Help Your Customers Help Themselves Printer friendly format

By Myra Golden
Consultant to this Program

smiling woman at ATMI arrived at Boston Logon Airport with plenty of time to make my flight, which was a contrast from my usual mad dash to the airport immediately after a speaking engagement. The extra time gave me the opportunity to observe a startling trend: Passengers were lined up, waiting at the self-service kiosks, rather than going to the gate attendants where there was no wait. Why would people wait in line to serve themselves when there is no wait to be serviced by a human?

Is it possible that everything we’ve been taught about what customers want is wrong? Could it be that customers don’t actually want to talk to live people? In the Harvard Business Review article Why Your Customers Don’t Want to Talk to You, Matthew Dixon and Lara Ponomareff offer a sobering hypothesis: “Maybe customers are shifting toward self-service because they don’t want a relationship with companies.

Companies began to launch self-service options in an effort to deflect employee handling and to shave costs. Self-service is a smart, cost-effective business model. Trends suggest that consumers are embracing this business model. Customers prefer ATMs to doing business inside a bank. Fifty-seven percent of customer service calls come from customers who first tried to resolve their issue on the company’s website (Dixon & Ponamareff, 2010). America’s largest cable operator reports that more than 51.7 million pages have been viewed in their online self-help forums this year.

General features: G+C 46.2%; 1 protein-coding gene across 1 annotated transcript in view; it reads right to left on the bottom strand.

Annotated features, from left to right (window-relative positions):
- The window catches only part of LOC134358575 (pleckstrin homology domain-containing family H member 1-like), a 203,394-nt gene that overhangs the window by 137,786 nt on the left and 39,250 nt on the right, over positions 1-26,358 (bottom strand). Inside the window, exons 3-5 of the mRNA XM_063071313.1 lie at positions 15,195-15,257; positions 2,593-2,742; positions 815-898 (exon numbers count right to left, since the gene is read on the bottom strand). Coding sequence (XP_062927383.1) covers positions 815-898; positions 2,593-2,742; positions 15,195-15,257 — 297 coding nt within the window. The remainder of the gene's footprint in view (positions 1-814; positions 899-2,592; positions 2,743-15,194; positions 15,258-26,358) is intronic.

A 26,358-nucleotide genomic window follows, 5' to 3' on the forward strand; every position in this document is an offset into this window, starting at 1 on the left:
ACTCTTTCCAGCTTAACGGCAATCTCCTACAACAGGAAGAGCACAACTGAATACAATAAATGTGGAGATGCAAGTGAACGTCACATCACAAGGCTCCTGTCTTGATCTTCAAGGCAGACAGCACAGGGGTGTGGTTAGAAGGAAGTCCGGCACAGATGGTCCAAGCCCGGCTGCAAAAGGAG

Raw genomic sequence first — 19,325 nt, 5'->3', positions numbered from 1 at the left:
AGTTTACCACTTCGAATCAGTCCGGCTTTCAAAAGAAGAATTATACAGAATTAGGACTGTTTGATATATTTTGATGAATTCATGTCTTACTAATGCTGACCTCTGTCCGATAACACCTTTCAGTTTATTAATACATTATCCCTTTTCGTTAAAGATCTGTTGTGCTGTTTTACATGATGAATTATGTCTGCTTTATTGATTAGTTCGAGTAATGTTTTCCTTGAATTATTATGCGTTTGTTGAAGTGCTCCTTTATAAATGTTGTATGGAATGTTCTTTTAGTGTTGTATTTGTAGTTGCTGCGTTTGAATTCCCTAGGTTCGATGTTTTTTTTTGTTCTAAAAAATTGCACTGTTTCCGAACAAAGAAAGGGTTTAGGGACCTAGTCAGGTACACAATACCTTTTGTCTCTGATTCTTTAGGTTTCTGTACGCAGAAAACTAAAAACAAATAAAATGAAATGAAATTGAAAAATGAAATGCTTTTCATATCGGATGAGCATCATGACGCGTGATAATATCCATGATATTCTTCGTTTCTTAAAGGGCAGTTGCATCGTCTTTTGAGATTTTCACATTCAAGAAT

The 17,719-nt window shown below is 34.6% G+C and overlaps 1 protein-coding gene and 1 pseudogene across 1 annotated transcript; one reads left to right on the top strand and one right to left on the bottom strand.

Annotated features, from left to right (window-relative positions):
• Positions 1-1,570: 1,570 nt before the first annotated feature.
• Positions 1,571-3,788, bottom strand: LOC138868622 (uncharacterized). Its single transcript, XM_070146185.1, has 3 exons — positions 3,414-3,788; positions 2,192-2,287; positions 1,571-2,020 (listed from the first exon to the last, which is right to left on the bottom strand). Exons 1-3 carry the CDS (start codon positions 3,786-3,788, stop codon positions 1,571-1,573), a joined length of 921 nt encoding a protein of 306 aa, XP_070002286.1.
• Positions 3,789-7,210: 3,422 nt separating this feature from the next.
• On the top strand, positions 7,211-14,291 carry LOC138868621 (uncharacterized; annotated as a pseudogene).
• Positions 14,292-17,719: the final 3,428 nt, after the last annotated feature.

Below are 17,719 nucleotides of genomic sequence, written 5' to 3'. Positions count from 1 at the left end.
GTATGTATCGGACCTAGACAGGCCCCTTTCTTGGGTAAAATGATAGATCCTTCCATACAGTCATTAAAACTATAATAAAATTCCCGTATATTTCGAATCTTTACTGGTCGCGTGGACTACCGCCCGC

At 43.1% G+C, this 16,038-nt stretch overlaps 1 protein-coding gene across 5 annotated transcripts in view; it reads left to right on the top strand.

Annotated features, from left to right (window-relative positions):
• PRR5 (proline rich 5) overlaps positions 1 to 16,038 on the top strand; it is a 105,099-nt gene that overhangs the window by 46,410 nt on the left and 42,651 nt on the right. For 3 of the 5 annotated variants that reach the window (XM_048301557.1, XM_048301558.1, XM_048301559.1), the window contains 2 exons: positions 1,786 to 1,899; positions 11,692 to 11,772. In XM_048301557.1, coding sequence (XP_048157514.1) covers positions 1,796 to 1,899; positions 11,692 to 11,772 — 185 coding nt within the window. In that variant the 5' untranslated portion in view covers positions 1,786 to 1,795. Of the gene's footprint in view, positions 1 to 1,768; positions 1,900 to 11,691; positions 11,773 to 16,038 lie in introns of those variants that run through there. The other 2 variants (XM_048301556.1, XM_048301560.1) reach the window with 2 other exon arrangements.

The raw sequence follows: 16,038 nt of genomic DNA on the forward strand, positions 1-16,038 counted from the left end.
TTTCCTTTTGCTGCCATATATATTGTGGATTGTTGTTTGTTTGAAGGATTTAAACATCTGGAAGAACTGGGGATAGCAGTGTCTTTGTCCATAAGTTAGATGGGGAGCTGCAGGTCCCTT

While the most recent research doesn’t pointedly suggest customers don’t want to interact with live people, it does tell us that customers very clearly want self-service options. If customers want self-service options, companies must aggressively work to create the best possible self-service customer experience. Here are 3 ways to create (or improve) your company’s self-service customer experience. 

1.  Put a clear, robust FAQ section on your website

Identify the top reasons customers contact you by phone and email and then prepare clear, comprehensive answers for each of those top issues. Next, group the most common contact issues into logical categories your customers are most likely to search. Test your FAQ on focus groups and constantly check your FAQ for ease of use and on its true ability to help customers.

2.  Establish online customer forums

Online forums are a great source for quickly finding help, troubleshooting, and getting buying advice from a community of experts. Your customers are often experts on your products and services. Leverage customer knowledge in online communities where your customers can talk and problem solve among themselves. A good online community deflects agent phone calls and gives customers a quick and comprehensive customer experience. Here’s a good benchmark for an online forum:

3.  Make web chat fast and personable

Web chat is an online text-based communication between the consumer and the company. Live web chat gives customers an opportunity to get answers to questions they can’t find on the company’s website. When web chat is quick and helpful, it delivers a great customer experience for customers who prefer not pick up the phone. To be effective, web chat needs to be available nearly immediately and the tone of the communication must be friendly and personable.

In the age of Smartphones, apps, and the constant juggling of multiple priorities, customers are demanding one-stop self-service options. Improve your customer experience by offering self-service options that allow customers to quickly get answers and solutions, and constantly evaluate your self-service customer experience. Your reward will be a reduction in employee handling costs and increased customer satisfaction. 


Sources cited:

Dixon, Matthew, Ponomareff, Lara, Why Your Customers Don’t Want to Talk to You. Harvard Business Review, July 28, 2010. Retrieved from: 

Cable forum statistic retrieved from: on November 10, 2011.